Edinburgh 2022: Review: SILKWORM, Assembly Roxy - Upstairs

A witty, beautiful production about love, fear, and the brutality of seeking asylum.

By: Aug. 25, 2022
Edinburgh 2022: Review: SILKWORM, Assembly Roxy - Upstairs
Edinburgh 2022: Review: SILKWORM, Assembly Roxy - Upstairs In the beautiful lofts of Upstairs at Assemby Roxy, a play is starting, even as you enter the room. Two women are sitting in a grim and sparsely decorated flat. The kettle is on (it's on a lot in this production). A buzzing sound is heard; it hurts the ears. The action begins.

In Silkworm, Ewa Dina and Antonia Layiwola play Abidemi and Omolade respectively, two Nigerian asylum seekers escaping persecution because of their sexual orientation and their love for one another. Intersperced between their lives in this depressing Glasgow apartment, we see their interviews with the Home Office. It is there they are asked humiliating questions about their sex lives, how they pleasure one another, how their beliefs tie into it and whether they really, truly would be in jeopardy if they were to be forced back to Nigeria.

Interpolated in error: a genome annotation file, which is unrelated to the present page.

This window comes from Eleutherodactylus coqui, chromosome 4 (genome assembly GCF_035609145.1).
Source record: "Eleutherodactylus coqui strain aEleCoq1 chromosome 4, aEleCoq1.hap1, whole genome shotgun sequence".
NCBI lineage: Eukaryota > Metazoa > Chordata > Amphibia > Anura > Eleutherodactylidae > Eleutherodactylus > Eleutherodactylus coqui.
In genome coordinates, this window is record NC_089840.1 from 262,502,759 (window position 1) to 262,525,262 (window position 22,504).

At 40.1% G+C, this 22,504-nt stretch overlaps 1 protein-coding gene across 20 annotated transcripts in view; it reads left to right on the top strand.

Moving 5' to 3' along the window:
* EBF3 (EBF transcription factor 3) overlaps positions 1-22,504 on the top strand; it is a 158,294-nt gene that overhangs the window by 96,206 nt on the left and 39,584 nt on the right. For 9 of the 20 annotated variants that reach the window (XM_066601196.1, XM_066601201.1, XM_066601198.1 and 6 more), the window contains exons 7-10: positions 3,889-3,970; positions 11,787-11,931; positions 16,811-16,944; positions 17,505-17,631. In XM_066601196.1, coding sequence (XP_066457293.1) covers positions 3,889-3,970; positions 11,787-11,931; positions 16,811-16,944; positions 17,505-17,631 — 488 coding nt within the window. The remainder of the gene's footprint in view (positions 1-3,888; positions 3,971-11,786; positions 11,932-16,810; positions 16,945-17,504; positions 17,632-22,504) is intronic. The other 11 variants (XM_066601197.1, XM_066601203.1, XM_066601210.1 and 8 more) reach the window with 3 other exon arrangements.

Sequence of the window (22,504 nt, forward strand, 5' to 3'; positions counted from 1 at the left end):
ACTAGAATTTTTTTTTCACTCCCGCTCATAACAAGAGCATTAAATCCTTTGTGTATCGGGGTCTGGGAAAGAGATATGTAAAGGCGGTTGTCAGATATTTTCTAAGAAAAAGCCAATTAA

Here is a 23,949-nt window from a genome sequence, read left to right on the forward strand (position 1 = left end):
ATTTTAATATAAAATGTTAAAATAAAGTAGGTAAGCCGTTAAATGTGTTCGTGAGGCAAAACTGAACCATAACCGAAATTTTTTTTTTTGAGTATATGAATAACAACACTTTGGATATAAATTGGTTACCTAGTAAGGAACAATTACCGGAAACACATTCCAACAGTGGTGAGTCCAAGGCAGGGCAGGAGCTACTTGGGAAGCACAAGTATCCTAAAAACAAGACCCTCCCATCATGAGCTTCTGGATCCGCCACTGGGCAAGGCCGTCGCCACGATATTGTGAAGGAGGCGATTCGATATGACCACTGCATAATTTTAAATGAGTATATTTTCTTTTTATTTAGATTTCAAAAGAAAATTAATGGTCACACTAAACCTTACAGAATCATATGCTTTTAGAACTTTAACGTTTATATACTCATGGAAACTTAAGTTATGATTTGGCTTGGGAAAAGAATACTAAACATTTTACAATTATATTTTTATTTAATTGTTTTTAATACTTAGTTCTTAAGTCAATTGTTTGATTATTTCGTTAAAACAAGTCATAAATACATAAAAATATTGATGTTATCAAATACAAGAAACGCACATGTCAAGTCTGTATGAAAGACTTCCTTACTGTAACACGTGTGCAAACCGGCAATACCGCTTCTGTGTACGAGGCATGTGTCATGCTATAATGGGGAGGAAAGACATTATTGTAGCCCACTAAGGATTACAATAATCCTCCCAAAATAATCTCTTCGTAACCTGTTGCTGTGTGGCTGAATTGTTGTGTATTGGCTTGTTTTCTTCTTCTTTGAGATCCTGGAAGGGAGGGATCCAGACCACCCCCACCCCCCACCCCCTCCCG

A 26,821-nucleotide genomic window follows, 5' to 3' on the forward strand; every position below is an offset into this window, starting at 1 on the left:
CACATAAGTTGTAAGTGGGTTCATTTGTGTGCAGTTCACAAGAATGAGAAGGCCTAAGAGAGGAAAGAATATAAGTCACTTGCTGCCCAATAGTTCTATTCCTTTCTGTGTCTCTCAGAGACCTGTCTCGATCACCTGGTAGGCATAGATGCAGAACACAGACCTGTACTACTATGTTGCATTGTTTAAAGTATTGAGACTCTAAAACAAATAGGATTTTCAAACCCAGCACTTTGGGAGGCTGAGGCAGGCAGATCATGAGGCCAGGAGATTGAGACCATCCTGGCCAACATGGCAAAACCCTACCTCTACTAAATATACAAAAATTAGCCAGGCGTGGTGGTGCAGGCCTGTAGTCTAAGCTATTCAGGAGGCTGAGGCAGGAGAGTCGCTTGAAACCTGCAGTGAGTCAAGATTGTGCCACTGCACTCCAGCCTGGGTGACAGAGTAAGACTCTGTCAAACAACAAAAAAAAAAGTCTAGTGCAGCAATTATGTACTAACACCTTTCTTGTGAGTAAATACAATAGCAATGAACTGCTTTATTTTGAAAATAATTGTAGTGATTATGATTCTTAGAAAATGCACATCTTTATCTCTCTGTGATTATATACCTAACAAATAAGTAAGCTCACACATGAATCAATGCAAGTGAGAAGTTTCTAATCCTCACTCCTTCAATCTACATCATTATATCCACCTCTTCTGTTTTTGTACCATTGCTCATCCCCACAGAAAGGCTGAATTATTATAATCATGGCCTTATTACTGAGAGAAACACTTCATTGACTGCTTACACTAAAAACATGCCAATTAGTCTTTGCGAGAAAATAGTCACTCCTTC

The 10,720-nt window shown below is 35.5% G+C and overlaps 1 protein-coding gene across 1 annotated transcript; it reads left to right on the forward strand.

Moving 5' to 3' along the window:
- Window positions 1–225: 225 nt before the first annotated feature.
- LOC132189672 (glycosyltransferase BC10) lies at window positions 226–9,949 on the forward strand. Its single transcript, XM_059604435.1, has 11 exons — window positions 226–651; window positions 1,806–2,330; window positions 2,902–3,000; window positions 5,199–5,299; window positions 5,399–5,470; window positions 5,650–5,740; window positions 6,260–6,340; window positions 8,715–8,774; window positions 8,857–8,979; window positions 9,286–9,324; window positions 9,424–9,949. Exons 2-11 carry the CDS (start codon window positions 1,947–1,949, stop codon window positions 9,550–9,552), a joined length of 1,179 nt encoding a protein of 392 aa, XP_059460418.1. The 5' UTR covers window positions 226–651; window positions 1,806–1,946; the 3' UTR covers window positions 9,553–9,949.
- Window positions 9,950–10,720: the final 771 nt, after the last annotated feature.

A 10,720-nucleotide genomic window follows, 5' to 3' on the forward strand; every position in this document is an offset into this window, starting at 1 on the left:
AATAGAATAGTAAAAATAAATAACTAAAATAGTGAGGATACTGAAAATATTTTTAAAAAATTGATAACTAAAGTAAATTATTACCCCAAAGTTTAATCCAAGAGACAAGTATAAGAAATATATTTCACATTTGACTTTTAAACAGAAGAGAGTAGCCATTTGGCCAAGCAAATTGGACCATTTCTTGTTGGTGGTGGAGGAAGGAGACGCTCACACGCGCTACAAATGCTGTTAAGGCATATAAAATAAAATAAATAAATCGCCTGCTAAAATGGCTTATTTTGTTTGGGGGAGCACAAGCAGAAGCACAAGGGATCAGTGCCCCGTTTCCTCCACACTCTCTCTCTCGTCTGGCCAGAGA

At the same time they try to settle into life in their new homeland. Abidemi is more outgoing. She wants go out partying and to get to know the LGBT+ community. Omolade is more reserved and shows signs of depression. Not least because of where they are living and the process she is being made to perform whereby she must prove she has a right not to be sent back to place where she may be in danger or forced into marriage.

The pressure put upon them almost seems like it will tear them apart and it feels heartbreaking. They look at each other with so much love. It is a quiet love: unsure, delicate and burgeoning.

The script, written by Vlad Butucea, is poetic and beautiful. I was lost in the words and the way the two young actors brought them to life. The entire play, produced by Pearlfisher, is well put together. The movement and choreography is canny, the soundtrack is cleverly designed.

Silkworm shows us the brutal realities of modern asylum seeking. You will want to make everything okay for these women and the real people they represent who are going through this right now. It is no wonder the play won the Assembly ART Award 2022. It is utterly fantastic.

Silkworm is at the Assembly Roxy - Upstairs until August 29




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